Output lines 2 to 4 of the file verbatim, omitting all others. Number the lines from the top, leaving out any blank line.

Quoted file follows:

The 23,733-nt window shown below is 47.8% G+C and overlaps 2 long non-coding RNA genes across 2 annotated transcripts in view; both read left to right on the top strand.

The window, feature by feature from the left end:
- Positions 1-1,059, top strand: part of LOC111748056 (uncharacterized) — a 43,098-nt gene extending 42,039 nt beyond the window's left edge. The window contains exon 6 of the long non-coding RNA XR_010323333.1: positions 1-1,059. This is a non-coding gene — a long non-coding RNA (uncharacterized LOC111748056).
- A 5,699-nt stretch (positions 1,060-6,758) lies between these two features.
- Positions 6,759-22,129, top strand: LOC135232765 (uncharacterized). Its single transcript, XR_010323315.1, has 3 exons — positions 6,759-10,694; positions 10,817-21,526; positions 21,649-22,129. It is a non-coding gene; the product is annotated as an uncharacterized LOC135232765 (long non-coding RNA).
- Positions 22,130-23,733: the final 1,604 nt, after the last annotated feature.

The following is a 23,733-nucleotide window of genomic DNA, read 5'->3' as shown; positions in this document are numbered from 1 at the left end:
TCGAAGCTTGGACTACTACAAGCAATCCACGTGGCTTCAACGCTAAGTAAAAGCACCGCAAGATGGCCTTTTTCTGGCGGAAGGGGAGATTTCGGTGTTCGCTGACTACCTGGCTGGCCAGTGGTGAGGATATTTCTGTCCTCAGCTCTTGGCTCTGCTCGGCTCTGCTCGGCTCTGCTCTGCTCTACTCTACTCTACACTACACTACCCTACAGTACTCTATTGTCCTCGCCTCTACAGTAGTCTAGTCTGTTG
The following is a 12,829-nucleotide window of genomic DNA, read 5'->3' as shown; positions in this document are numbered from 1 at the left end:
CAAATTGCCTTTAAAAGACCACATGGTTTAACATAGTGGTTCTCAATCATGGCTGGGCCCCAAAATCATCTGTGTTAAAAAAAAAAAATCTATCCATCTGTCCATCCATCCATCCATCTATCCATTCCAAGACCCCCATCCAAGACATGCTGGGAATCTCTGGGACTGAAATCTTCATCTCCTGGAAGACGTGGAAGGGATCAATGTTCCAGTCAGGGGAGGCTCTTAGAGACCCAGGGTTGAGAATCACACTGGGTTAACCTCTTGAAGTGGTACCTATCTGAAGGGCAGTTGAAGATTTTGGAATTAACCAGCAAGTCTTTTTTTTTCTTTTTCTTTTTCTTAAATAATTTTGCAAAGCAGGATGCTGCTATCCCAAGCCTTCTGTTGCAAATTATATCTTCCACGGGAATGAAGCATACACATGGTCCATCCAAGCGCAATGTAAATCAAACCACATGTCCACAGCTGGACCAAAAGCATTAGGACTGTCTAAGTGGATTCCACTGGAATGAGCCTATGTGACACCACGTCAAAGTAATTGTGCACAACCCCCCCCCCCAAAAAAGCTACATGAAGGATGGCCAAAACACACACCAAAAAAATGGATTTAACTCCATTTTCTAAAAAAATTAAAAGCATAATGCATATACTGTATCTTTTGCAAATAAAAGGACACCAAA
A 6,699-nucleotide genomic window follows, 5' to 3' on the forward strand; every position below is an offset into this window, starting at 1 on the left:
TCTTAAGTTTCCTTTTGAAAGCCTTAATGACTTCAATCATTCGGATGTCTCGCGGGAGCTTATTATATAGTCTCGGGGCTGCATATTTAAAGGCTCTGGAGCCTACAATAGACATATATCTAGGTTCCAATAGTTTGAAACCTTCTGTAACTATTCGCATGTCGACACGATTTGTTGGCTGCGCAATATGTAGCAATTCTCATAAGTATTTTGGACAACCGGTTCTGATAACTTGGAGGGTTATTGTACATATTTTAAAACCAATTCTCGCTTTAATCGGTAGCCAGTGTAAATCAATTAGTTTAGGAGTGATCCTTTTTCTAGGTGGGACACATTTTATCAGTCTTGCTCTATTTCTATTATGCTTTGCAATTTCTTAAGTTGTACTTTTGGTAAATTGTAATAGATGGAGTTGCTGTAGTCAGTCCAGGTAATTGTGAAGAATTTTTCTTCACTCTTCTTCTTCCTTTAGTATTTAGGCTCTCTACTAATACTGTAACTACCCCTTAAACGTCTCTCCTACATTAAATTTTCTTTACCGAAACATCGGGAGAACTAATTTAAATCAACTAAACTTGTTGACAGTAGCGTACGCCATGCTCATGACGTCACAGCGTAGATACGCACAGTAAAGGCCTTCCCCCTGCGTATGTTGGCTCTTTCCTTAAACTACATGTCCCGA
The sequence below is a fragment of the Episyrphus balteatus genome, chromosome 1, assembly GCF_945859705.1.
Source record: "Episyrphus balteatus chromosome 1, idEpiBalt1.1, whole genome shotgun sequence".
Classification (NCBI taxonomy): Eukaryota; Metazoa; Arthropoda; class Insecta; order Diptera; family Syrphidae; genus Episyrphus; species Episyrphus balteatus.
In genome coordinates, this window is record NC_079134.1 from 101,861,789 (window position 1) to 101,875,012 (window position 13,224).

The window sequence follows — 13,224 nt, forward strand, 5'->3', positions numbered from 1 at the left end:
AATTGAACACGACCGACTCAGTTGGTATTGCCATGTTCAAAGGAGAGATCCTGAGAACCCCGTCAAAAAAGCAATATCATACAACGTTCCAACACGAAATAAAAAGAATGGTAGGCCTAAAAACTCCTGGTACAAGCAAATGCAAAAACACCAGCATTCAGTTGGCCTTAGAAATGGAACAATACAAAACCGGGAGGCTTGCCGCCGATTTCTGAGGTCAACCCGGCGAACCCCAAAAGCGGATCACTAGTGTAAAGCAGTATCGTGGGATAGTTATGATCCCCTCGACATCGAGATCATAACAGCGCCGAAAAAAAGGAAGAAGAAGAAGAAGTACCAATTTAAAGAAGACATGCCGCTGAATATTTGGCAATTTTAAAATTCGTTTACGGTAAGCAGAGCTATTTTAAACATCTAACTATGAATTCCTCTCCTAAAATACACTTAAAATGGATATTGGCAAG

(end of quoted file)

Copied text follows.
The window, feature by feature from the left end:
- Positions 1-1,059, top strand: part of LOC111748056 (uncharacterized) — a 43,098-nt gene extending 42,039 nt beyond the window's left edge. The window contains exon 6 of the long non-coding RNA XR_010323333.1: positions 1-1,059. This is a non-coding gene — a long non-coding RNA (uncharacterized LOC111748056).
- A 5,699-nt stretch (positions 1,060-6,758) lies between these two features.